This question the Dodo could not answer without a great deal of thought. At last it said, “Everybody has won, and all must have prizes.”
“But who is to give the prizes?” quite a chorus of voices asked.
“Why, she, of course,” said the Dodo, pointing to Alice with one finger; and the whole party at once crowded ’round her, calling out, in a confused way, “Prizes! Prizes!”
Alice had no idea what to do, and in despair she put her hand into her pocket and pulled out a box of comfits (luckily the salt-water had not got into it) and handed them ’round as prizes. There was exactly one a-piece, all ’round.
The next thing was to eat the comfits; this caused some noise and confusion, as the large birds complained that they could not taste theirs, and the small ones choked and had to be patted on the back. However, it was over at last and they sat down again in a ring and begged the Mouse to tell them something more.
“You promised to tell me your history, you know,” said Alice, “and why it is you hate — C and D,” she added in a whisper, half afraid that it would be offended again.
“Mine is a long and a sad tale!” said the Mouse, turning to Alice and sighing.
“It is a long tail, certainly,” said Alice, looking down with wonder at the Mouse’s tail, “but why do you call it sad?” And she kept on puzzling about it while the Mouse was speaking, so that her idea of the tale was something like this: —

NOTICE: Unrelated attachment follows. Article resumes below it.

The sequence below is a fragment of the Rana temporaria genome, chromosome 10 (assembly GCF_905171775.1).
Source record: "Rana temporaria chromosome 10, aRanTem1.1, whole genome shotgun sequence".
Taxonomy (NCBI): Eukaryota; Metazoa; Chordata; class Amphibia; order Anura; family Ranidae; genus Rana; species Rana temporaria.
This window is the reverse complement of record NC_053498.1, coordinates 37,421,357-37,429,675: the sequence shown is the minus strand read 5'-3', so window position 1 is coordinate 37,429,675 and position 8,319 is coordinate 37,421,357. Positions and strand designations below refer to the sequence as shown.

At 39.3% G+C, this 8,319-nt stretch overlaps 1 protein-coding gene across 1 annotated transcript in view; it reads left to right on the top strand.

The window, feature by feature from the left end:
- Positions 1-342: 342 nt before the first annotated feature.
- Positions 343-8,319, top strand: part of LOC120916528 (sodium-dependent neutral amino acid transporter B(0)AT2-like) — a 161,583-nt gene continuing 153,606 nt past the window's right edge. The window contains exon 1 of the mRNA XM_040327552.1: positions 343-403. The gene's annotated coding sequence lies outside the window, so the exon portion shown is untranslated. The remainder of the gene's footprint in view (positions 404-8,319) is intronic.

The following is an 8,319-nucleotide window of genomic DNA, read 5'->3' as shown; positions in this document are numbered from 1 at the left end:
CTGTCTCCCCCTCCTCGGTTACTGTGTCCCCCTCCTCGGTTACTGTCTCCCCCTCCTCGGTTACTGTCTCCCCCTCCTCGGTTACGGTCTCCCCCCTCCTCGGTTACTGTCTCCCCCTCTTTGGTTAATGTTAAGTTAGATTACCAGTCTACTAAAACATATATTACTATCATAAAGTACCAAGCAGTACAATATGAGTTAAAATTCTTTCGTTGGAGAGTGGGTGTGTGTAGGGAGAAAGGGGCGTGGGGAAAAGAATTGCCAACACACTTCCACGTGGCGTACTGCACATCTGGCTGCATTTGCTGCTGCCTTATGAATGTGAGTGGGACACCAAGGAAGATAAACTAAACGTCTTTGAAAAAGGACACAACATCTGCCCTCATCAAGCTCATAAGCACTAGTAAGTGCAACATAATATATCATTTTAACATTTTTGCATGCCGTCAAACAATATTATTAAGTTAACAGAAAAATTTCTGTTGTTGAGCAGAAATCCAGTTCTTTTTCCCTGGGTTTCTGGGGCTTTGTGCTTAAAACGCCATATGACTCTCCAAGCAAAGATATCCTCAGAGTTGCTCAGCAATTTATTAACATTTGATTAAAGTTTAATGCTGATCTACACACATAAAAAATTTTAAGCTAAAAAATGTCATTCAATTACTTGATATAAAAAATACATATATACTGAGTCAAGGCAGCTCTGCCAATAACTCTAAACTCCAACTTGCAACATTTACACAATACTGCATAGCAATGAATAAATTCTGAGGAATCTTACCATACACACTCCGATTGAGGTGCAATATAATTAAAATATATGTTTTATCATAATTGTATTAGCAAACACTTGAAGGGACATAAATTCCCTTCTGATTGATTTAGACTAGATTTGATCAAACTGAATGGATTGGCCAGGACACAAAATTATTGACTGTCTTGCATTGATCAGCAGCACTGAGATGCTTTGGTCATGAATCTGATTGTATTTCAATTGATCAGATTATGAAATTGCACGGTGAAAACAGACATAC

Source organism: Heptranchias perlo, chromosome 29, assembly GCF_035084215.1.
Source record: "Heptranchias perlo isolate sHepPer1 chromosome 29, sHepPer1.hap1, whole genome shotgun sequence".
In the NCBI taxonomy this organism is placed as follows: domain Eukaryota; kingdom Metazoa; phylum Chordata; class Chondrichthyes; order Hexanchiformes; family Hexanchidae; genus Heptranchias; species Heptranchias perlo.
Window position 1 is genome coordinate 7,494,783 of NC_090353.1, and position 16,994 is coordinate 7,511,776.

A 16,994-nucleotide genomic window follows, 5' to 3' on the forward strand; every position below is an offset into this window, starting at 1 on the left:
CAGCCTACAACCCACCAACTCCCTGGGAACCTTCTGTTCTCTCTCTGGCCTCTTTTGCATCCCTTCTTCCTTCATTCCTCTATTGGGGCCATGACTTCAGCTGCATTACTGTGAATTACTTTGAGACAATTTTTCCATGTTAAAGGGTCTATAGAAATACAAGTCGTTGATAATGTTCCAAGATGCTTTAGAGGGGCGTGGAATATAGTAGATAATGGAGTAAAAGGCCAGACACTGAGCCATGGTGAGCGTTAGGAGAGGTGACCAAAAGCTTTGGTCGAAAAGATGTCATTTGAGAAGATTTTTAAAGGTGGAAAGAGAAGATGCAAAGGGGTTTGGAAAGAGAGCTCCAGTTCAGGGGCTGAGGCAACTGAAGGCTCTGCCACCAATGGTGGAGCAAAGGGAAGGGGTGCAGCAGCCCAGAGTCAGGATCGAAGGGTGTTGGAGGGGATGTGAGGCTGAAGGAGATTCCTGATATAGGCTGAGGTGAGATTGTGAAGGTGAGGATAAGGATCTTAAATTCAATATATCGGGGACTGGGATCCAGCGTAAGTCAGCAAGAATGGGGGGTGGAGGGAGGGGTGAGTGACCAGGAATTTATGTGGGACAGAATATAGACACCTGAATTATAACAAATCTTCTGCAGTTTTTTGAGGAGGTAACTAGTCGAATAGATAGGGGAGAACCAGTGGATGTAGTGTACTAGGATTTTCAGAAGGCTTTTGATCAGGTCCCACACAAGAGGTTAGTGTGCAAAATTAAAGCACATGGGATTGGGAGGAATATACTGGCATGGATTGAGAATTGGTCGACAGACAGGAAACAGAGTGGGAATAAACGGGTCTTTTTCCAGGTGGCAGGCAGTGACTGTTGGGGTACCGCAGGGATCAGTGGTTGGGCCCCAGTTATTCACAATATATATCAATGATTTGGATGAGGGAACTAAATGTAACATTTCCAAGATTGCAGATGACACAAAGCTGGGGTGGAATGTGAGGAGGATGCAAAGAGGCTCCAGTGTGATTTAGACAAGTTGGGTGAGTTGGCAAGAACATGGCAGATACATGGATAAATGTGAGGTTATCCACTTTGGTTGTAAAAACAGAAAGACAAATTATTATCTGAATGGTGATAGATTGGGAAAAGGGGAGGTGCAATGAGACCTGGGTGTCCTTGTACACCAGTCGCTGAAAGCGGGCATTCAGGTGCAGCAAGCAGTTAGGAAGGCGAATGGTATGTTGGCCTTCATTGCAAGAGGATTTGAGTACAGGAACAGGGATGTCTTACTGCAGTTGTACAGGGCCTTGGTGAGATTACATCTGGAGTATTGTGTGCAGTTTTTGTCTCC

“Fury said to a mouse, That he met in the house, ‘Let us both go to law: I will prosecute you. — Come, I’ll take no denial: We must have the trial; For really this morning I’ve nothing to do.’ Said the mouse to the cur, ‘Such a trial, dear sir, With no jury or judge, would be wasting our breath.’ ‘I’ll be judge, I’ll be jury,’ said cunning old Fury; ‘I’ll try the whole cause, and condemn you to death.’”
“You are not attending!” said the Mouse to Alice, severely. “What are you thinking of?”
“I beg your pardon,” said Alice very humbly, “you had got to the fifth bend, I think?”
“You insult me by talking such nonsense!” said the Mouse, getting up and walking away.
“Please come back and finish your story!” Alice called after it. And the others all joined in chorus, “Yes, please do!” But the Mouse only shook its head impatiently and walked a little quicker.
“I wish I had Dinah, our cat, here!” said Alice. This caused a remarkable sensation among the party. Some of the birds hurried off at once, and a Canary called out in a trembling voice, to its children, “Come away, my dears! It’s high time you were all in bed!” On various pretexts they all moved off and Alice was soon left alone.
“I wish I hadn’t mentioned Dinah! Nobody seems to like her down here and I’m sure she’s the best cat in the world!” Poor Alice began to cry again, for she felt very lonely and low-spirited. In a little while, however, she again heard a little pattering of footsteps in the distance and she looked up eagerly.